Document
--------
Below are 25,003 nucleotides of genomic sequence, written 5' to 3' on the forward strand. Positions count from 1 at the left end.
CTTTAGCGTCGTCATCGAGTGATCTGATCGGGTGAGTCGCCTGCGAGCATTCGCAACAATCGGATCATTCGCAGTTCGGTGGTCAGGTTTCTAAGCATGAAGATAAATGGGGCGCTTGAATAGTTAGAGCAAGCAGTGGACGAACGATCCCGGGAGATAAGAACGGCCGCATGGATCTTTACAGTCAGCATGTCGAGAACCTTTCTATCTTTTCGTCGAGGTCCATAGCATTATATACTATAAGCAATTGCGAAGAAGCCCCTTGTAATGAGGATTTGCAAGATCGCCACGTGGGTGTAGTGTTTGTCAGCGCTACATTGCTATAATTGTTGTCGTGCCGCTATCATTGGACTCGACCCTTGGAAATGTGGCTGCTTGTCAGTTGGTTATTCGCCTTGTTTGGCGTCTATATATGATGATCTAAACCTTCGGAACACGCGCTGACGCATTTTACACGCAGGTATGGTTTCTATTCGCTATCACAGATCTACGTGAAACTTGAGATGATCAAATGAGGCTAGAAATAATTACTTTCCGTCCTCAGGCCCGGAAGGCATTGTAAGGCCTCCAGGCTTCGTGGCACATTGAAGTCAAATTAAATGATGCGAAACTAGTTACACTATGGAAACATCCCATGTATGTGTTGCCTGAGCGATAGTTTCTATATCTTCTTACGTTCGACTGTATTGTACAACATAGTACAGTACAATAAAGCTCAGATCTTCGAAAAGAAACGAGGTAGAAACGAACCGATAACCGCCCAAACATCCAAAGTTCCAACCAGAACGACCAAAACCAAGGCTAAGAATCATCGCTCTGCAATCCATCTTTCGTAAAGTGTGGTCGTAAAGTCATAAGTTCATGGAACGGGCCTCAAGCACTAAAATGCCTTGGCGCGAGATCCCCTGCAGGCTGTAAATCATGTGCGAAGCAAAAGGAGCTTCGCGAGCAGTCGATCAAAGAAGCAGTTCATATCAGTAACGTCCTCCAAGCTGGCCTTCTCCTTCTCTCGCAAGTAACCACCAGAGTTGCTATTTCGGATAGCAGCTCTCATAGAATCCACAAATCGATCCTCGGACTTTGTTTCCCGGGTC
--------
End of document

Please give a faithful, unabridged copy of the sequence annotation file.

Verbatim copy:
Below are 25,003 nucleotides of genomic sequence, written 5' to 3' on the forward strand. Positions count from 1 at the left end.
CTTTAGCGTCGTCATCGAGTGATCTGATCGGGTGAGTCGCCTGCGAGCATTCGCAACAATCGGATCATTCGCAGTTCGGTGGTCAGGTTTCTAAGCATGAAGATAAATGGGGCGCTTGAATAGTTAGAGCAAGCAGTGGACGAACGATCCCGGGAGATAAGAACGGCCGCATGGATCTTTACAGTCAGCATGTCGAGAACCTTTCTATCTTTTCGTCGAGGTCCATAGCATTATATACTATAAGCAATTGCGAAGAAGCCCCTTGTAATGAGGATTTGCAAGATCGCCACGTGGGTGTAGTGTTTGTCAGCGCTACATTGCTATAATTGTTGTCGTGCCGCTATCATTGGACTCGACCCTTGGAAATGTGGCTGCTTGTCAGTTGGTTATTCGCCTTGTTTGGCGTCTATATATGATGATCTAAACCTTCGGAACACGCGCTGACGCATTTTACACGCAGGTATGGTTTCTATTCGCTATCACAGATCTACGTGAAACTTGAGATGATCAAATGAGGCTAGAAATAATTACTTTCCGTCCTCAGGCCCGGAAGGCATTGTAAGGCCTCCAGGCTTCGTGGCACATTGAAGTCAAATTAAATGATGCGAAACTAGTTACACTATGGAAACATCCCATGTATGTGTTGCCTGAGCGATAGTTTCTATATCTTCTTACGTTCGACTGTATTGTACAACATAGTACAGTACAATAAAGCTCAGATCTTCGAAAAGAAACGAGGTAGAAACGAACCGATAACCGCCCAAACATCCAAAGTTCCAACCAGAACGACCAAAACCAAGGCTAAGAATCATCGCTCTGCAATCCATCTTTCGTAAAGTGTGGTCGTAAAGTCATAAGTTCATGGAACGGGCCTCAAGCACTAAAATGCCTTGGCGCGAGATCCCCTGCAGGCTGTAAATCATGTGCGAAGCAAAAGGAGCTTCGCGAGCAGTCGATCAAAGAAGCAGTTCATATCAGTAACGTCCTCCAAGCTGGCCTTCTCCTTCTCTCGCAAGTAACCACCAGAGTTGCTATTTCGGATAGCAGCTCTCATAGAATCCACAAATCGATCCTCGGACTTTGTTTCCCGGGTC